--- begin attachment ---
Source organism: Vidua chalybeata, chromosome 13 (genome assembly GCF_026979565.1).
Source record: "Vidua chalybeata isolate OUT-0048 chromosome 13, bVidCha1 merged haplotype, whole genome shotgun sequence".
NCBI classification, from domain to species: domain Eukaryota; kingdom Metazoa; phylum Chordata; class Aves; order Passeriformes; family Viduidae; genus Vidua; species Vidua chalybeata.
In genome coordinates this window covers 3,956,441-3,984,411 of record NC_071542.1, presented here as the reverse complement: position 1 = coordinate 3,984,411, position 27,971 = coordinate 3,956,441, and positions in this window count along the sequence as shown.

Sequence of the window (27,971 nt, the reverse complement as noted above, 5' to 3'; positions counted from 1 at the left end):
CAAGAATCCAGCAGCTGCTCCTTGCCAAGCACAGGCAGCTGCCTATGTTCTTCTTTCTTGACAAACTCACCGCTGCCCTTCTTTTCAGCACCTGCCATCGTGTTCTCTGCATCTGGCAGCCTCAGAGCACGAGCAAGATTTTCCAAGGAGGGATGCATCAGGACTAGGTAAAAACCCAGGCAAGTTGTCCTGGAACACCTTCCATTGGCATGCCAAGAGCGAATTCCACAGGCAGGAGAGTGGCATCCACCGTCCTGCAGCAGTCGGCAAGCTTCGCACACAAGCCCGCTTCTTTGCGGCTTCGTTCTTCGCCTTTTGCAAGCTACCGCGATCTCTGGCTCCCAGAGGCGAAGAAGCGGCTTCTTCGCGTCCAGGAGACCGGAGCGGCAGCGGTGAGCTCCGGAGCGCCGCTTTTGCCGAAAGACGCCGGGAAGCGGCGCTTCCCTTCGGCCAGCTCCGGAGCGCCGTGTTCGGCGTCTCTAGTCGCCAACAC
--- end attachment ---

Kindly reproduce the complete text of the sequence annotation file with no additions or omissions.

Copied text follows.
Source organism: Vidua chalybeata, chromosome 13 (genome assembly GCF_026979565.1).
Source record: "Vidua chalybeata isolate OUT-0048 chromosome 13, bVidCha1 merged haplotype, whole genome shotgun sequence".
NCBI classification, from domain to species: domain Eukaryota; kingdom Metazoa; phylum Chordata; class Aves; order Passeriformes; family Viduidae; genus Vidua; species Vidua chalybeata.
In genome coordinates this window covers 3,956,441-3,984,411 of record NC_071542.1, presented here as the reverse complement: position 1 = coordinate 3,984,411, position 27,971 = coordinate 3,956,441, and positions in this window count along the sequence as shown.

Sequence of the window (27,971 nt, the reverse complement as noted above, 5' to 3'; positions counted from 1 at the left end):
CAAGAATCCAGCAGCTGCTCCTTGCCAAGCACAGGCAGCTGCCTATGTTCTTCTTTCTTGACAAACTCACCGCTGCCCTTCTTTTCAGCACCTGCCATCGTGTTCTCTGCATCTGGCAGCCTCAGAGCACGAGCAAGATTTTCCAAGGAGGGATGCATCAGGACTAGGTAAAAACCCAGGCAAGTTGTCCTGGAACACCTTCCATTGGCATGCCAAGAGCGAATTCCACAGGCAGGAGAGTGGCATCCACCGTCCTGCAGCAGTCGGCAAGCTTCGCACACAAGCCCGCTTCTTTGCGGCTTCGTTCTTCGCCTTTTGCAAGCTACCGCGATCTCTGGCTCCCAGAGGCGAAGAAGCGGCTTCTTCGCGTCCAGGAGACCGGAGCGGCAGCGGTGAGCTCCGGAGCGCCGCTTTTGCCGAAAGACGCCGGGAAGCGGCGCTTCCCTTCGGCCAGCTCCGGAGCGCCGTGTTCGGCGTCTCTAGTCGCCAACAC